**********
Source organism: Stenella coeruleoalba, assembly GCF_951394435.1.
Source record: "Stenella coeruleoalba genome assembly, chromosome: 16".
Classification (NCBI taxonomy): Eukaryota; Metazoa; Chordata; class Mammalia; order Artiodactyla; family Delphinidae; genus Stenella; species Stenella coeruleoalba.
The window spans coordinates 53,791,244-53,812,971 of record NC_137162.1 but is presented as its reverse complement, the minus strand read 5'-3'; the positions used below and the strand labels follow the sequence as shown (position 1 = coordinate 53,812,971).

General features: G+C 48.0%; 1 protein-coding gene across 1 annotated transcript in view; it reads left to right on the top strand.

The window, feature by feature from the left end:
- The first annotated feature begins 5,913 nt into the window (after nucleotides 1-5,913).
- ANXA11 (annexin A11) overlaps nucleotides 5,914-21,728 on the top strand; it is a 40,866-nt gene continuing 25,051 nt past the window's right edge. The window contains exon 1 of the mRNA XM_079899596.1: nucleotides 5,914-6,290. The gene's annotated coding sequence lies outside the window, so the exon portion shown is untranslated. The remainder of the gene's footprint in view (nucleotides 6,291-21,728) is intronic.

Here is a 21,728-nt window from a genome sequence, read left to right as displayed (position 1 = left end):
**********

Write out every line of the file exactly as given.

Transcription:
Source organism: Stenella coeruleoalba, assembly GCF_951394435.1.
Source record: "Stenella coeruleoalba genome assembly, chromosome: 16".
Classification (NCBI taxonomy): Eukaryota; Metazoa; Chordata; class Mammalia; order Artiodactyla; family Delphinidae; genus Stenella; species Stenella coeruleoalba.
The window spans coordinates 53,791,244-53,812,971 of record NC_137162.1 but is presented as its reverse complement, the minus strand read 5'-3'; the positions used below and the strand labels follow the sequence as shown (position 1 = coordinate 53,812,971).

General features: G+C 48.0%; 1 protein-coding gene across 1 annotated transcript in view; it reads left to right on the top strand.

The window, feature by feature from the left end:
- The first annotated feature begins 5,913 nt into the window (after nucleotides 1-5,913).
- ANXA11 (annexin A11) overlaps nucleotides 5,914-21,728 on the top strand; it is a 40,866-nt gene continuing 25,051 nt past the window's right edge. The window contains exon 1 of the mRNA XM_079899596.1: nucleotides 5,914-6,290. The gene's annotated coding sequence lies outside the window, so the exon portion shown is untranslated. The remainder of the gene's footprint in view (nucleotides 6,291-21,728) is intronic.

Here is a 21,728-nt window from a genome sequence, read left to right as displayed (position 1 = left end):